Your performance will largely be assessed through your recitals, and you’ll also submit programme notes for each recital you complete.
Other modules may also assess you on project work, bibliographical exercises, essays and presentations.
Optional modules may use specialist tasks such as compositions or critical editions.
A bachelor degree with a 2:1 (hons) in music or a related subject.
We may also consider relevant professional experience instead of formal musical qualifications, if you can demonstrate a good level of musical understanding or practical experience when you apply.
English language requirements
IELTS 6.5 overall, with no less than 6.0 in any component . For other English qualifications, read English language equivalent qualifications.
Improve your English
International students who do not meet the English language requirements for this programme may be able to study our postgraduate pre-sessional English course, to help improve your English language level.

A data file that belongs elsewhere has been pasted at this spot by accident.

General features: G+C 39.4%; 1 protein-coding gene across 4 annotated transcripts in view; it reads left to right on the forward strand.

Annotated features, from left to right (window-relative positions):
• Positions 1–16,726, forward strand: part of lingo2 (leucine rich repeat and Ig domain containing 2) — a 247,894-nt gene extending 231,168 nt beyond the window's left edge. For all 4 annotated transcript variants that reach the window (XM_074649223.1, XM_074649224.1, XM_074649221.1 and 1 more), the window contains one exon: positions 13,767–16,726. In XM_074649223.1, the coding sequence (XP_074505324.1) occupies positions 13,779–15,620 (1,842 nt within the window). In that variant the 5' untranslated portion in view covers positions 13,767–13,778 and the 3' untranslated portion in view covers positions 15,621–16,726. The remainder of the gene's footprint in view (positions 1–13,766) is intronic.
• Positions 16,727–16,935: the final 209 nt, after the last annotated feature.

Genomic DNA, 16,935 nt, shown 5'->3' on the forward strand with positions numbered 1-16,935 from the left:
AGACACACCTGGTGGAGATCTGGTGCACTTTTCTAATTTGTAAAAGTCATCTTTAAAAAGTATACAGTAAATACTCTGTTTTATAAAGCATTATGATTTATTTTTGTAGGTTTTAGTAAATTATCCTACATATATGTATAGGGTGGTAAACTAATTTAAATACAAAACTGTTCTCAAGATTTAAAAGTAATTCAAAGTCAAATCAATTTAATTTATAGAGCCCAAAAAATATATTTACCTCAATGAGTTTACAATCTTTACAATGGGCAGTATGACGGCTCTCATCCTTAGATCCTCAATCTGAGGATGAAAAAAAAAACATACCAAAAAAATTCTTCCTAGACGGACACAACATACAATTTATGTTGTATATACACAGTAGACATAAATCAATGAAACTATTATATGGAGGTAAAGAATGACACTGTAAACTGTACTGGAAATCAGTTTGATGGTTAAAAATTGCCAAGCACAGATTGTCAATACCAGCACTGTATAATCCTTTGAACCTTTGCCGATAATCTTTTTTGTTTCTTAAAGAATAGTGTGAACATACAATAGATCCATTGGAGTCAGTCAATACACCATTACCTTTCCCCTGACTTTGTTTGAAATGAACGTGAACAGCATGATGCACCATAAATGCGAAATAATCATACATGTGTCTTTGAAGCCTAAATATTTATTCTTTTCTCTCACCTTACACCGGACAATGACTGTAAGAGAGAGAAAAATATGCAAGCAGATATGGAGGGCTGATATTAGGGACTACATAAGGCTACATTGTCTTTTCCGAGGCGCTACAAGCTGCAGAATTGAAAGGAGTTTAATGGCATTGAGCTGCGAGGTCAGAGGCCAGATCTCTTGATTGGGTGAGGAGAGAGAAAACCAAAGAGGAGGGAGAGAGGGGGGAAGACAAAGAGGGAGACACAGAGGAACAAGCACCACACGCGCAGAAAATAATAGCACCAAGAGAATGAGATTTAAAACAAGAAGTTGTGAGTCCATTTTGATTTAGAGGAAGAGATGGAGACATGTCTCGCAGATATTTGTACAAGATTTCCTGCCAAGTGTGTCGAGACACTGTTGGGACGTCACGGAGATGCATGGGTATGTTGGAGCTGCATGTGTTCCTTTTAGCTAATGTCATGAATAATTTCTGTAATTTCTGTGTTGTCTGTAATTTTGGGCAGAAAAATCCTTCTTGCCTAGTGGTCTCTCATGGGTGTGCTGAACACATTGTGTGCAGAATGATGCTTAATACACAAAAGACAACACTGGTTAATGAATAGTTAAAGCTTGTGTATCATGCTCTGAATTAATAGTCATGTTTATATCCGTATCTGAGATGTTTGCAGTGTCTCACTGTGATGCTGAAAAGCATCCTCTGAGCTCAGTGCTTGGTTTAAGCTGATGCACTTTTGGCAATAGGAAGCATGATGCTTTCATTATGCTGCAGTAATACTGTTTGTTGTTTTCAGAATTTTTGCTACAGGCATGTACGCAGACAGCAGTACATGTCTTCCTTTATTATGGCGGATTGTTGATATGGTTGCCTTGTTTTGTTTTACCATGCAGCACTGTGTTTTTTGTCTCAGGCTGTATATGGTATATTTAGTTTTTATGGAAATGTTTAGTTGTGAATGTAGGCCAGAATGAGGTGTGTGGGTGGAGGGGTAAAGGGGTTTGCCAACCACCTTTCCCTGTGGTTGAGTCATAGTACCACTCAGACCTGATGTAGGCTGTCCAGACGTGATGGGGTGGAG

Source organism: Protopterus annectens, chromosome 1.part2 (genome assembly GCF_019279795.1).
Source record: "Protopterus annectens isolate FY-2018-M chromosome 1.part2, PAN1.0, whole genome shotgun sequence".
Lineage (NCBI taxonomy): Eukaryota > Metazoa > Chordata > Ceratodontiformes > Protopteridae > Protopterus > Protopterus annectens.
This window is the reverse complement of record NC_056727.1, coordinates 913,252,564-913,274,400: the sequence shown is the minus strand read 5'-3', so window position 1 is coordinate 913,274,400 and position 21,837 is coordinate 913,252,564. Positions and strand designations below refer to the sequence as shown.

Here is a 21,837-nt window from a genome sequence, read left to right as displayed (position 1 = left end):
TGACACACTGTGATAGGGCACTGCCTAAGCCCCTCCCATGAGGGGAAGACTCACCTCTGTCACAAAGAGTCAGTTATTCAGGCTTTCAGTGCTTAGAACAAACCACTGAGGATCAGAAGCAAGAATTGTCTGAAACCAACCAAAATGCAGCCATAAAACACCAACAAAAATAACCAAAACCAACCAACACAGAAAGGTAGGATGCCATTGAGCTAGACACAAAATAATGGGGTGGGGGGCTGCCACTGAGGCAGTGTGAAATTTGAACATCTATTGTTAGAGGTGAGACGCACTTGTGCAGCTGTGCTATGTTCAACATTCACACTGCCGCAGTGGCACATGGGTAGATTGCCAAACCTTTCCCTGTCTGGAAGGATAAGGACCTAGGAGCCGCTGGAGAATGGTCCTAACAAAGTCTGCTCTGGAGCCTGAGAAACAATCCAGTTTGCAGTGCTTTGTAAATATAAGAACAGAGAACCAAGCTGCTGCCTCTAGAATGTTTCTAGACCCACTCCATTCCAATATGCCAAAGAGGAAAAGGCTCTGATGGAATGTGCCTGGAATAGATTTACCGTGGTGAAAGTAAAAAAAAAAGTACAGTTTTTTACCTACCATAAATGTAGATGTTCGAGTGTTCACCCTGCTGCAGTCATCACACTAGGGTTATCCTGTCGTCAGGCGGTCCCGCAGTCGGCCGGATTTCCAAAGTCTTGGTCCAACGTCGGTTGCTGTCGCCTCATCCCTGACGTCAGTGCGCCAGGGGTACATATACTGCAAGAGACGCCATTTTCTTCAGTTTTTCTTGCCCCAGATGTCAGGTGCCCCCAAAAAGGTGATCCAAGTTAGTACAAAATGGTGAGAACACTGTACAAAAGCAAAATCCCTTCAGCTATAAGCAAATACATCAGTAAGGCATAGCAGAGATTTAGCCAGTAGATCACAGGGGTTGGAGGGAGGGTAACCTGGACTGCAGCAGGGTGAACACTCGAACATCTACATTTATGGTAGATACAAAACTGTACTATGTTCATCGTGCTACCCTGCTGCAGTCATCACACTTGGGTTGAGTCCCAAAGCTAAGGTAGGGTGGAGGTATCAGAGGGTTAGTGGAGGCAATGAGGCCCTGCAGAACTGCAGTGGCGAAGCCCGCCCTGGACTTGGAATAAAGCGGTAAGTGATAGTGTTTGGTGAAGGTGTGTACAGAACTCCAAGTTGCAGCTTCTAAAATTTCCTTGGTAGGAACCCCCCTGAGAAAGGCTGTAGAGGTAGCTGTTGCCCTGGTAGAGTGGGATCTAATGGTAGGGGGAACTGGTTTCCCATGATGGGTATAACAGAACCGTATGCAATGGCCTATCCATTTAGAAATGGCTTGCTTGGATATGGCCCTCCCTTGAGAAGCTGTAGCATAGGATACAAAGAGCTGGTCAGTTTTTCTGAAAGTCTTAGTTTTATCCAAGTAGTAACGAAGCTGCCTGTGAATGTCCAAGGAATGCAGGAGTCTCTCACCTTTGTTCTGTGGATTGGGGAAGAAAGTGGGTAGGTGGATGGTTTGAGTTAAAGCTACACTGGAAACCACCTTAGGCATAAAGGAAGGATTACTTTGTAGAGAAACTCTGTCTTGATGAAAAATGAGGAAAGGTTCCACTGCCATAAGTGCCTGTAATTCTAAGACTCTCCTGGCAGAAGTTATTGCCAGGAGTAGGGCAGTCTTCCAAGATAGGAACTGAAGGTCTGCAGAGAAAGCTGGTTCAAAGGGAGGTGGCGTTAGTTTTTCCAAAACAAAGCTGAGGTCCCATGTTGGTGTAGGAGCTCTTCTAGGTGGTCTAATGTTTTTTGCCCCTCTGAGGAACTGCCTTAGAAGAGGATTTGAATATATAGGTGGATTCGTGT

This pre-sessional course is designed with a progression route to your degree programme and you’ll learn academic English in the context of your subject area. To find out more, read Language for Arts and Humanities (6 weeks) and Language for Social Science and Arts: Arts and Humanities (10 weeks).
We also offer online pre-sessionals alongside our on-campus pre-sessionals. You could study a part-time online course starting in January, or a full-time course in summer. Find out more about online pre-sessionals.
You can also study pre-sessionals for longer periods – read about our postgraduate pre-sessional English courses.
How to apply
We will consider applications from 1 October – 1 September.
However, we recommend you apply as early as possible, especially if you are planning to apply for external funding. You will usually be expected to have an offer of a place on a course before you apply for funding. You may also need to leave time to make arrangements such as visa applications or relocating to Leeds.
The link at the top of this page takes you to information on applying for taught programmes and to the University's online application system.
If you're unsure about the application process, contact the admissions team for help.
Documents and information you need
Your degree certificate and transcript, or a partial transcript if you’re still studying. Please provide official translations if applicable.
Evidence of your English language qualification (if applicable).